[Hellboy's] only friend is Alice (played by the divine Sasha Lane from American Honey), a spirit medium Hellboy saved from an evil fairy when she was a baby. They're partnered with a British paranormalist paramilitary played by Daniel Dae Kim, whose fake British accent is much worse than Lane's (in a movie where Hellboy is summoned from hell by Rasputin during World War II, would giving these two their natural accents really have been that much of a stretch?).
Still, Milla Jovovich Makes The Most Of Her Baddie Role
McShane glides by on how much everyone loves it when he says the word "fuck," leaving Jovovich to give the most committed, and therefore the best, performance in the film.
As Nimue, Jovovich is at her very most Jovovich—grinding chewed-up scenery she's long since spat out beneath the heel of her foot with the ease of someone who's familiar with being dropped into the midst of spectacular, cinematic train wrecks.
At Best, The Movie Kinda Works As An Over-The-Top Response To The Film Versions That Came Before It…
Perhaps the best defense that can be mustered in support of Marshall's "Hellboy" is that the director's affection for the material is no less real or exuberant than Del Toro's; it's just a lot more crudely, monotonously expressed. The movie seems to spring from a curious awareness of how unnecessary it is, and it responds in the manner of an uninvited guest, with no interest in behaving or ingratiating itself.
Exuberantly gross and proudly ridiculous, this Hellboy feels like the picture Glenn Danzig sees in his head when he doodles in his notebook.
If you like gore, and monsters, and tuning out for a few hours, Hellboy might even be the movie for you. But overall, its faults strongly outweigh its virtues.
… But At Worst, It's Clearly A Mess
In a word, Hellboy is unpleasant. Other appropriate adjectives to describe this reboot include dreadful, obnoxious, unnecessary, and interminable.
Neil Marshall's Hellboy reboot is a textbook example of the kind of film where, as you're watching it in theaters, you can still pick up on the echoes of what it was or might have been earlier in the production process—perhaps when the studio was still considering who should helm the project, or which actors would be best to bring the characters to life. Sometimes, this can work in a movie's favor. More often than not, though, it's a major distraction that draws attention away from the story being told, and makes you begin to look for other cracks in the film's narrative substance.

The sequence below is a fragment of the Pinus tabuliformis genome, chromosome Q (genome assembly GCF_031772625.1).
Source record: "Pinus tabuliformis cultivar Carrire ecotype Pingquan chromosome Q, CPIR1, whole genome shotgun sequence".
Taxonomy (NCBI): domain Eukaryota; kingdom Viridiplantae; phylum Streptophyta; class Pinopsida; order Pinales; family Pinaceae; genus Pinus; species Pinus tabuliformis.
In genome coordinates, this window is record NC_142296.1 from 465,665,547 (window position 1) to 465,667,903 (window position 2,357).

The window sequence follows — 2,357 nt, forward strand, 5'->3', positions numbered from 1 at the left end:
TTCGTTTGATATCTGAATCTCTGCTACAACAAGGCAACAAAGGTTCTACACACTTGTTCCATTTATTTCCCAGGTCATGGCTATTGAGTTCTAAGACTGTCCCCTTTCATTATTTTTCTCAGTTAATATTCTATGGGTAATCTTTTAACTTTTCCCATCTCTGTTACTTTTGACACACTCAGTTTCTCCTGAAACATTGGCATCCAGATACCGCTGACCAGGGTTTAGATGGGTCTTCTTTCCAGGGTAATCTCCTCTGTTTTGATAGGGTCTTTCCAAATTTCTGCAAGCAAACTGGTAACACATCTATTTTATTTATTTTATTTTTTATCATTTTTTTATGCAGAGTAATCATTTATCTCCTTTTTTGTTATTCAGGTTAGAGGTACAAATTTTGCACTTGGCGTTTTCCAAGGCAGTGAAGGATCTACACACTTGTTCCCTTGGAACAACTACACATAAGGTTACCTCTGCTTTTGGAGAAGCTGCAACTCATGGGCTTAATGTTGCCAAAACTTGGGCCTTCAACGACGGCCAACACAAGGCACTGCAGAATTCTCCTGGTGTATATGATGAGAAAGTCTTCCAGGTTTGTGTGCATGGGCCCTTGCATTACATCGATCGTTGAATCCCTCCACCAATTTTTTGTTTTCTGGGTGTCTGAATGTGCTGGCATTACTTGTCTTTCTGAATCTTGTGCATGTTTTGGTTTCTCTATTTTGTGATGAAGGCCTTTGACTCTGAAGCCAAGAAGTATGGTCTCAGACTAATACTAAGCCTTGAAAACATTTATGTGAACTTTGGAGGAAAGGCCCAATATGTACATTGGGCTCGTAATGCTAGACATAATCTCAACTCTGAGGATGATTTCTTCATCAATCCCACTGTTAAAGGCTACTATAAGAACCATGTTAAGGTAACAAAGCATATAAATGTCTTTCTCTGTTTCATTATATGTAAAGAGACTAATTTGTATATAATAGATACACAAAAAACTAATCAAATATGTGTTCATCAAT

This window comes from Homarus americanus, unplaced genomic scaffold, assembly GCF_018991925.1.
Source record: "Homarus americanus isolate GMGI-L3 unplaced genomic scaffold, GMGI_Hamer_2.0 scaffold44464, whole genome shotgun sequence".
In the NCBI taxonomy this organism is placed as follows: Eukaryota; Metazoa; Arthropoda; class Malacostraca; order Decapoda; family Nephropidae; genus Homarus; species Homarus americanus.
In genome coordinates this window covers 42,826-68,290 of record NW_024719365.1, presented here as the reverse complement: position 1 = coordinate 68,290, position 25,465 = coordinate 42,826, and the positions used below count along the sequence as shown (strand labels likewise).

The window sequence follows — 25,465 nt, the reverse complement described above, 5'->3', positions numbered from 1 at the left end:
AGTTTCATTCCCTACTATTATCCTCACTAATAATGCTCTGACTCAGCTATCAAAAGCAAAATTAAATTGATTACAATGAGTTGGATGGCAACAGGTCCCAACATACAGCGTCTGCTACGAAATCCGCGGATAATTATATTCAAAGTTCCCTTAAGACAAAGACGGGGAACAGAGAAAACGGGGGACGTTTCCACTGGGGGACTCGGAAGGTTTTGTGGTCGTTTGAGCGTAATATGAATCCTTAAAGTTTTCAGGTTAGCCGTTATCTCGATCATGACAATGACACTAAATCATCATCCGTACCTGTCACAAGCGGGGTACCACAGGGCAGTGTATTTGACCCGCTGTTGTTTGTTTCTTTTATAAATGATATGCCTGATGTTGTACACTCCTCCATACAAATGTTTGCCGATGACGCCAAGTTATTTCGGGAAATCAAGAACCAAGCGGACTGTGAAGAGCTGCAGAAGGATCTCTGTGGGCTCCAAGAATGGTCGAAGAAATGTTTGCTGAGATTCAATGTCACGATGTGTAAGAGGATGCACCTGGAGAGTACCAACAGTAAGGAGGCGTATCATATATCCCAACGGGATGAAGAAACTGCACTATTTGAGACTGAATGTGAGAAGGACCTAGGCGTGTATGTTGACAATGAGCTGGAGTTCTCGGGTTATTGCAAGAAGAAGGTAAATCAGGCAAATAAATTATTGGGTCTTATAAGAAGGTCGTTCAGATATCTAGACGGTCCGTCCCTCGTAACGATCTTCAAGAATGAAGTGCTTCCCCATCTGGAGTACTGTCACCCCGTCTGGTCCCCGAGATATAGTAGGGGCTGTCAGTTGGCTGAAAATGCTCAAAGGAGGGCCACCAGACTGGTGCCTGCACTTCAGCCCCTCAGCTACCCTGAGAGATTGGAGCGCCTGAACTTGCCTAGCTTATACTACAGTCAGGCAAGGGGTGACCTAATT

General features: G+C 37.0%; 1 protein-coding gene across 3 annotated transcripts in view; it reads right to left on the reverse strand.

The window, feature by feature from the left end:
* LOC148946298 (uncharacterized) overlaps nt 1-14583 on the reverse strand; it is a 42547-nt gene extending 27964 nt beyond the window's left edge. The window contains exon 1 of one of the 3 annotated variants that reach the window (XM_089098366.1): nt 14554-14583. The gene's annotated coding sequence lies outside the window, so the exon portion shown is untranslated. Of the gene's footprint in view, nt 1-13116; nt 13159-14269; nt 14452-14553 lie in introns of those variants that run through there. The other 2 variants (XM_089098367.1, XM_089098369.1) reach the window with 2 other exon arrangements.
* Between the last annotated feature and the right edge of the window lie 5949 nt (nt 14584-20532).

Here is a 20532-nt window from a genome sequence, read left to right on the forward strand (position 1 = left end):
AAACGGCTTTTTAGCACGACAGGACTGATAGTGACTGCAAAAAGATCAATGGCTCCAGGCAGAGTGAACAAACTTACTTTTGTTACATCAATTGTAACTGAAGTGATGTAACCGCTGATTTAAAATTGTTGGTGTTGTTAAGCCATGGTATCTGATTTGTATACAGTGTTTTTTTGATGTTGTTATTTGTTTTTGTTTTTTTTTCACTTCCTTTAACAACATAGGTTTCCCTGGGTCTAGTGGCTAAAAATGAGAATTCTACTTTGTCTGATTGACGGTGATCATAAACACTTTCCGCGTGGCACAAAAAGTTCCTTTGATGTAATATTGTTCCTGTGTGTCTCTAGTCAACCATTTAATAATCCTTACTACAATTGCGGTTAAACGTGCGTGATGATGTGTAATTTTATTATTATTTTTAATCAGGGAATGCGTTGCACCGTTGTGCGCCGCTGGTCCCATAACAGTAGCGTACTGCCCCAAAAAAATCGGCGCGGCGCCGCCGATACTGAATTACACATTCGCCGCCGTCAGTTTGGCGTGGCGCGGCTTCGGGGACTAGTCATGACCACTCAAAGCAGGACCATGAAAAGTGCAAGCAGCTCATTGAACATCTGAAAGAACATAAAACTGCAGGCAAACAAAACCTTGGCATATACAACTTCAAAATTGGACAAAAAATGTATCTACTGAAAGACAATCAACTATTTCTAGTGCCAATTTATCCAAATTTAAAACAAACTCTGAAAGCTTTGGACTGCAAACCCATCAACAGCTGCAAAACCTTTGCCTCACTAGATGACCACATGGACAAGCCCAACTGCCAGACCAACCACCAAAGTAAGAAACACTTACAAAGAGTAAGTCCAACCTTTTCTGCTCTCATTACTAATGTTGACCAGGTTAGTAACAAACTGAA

Neil Marshall turns all the dials to 11 and keeps them there. This aural and visual assault poses the question: Exactly how much stimulation do studios think audiences need?
The Humor, Wedged-In Or Not, Lands Infrequently
Having Hellboy crack wise constantly is all well and good; better to have a sense of humor than go dark. But it's hard to remember a film that is so consistently, aggressively unfunny as this Hellboy. (The film's painfully bad jokes are all the more jaw-dropping because many of them clearly were done in the post-production process of ADR, and these are the best jokes they could come up with.)
The editing is a haphazard mess, but the plot feels like such a hack job from what must have been an unreasonably longer cut that I can't really fault the effort to bring this down to size. It certainly doesn't help, though, that there are some very obvious post-production additions in the works here, from jokes added in ADR that land with a resounding thud to metal riff soundtrack choices that desperately want you to think this is the next Guardians of the Galaxy. I can assure you that it is not.
It's Just A Lot — Too Much For Most Viewers To See Good In
"Hellboy" stops being fun when it stops being funny—when it abruptly shifts gears into a more relentlessly bloody, violent mood. And eventually, the film reaches a point of extreme, overindulgent insanity.
It's inert where it should be fast, and cluttered and choppy where it should be rousing. Which is a shame, because Hellboy, as conceived, is one of the more interesting comic book heroes we have. He deserves better than this.
Hellboy is some very ill-advised cinema, and those who enjoy the prospect of cinematic trainwrecks are likely to get some joy out of this.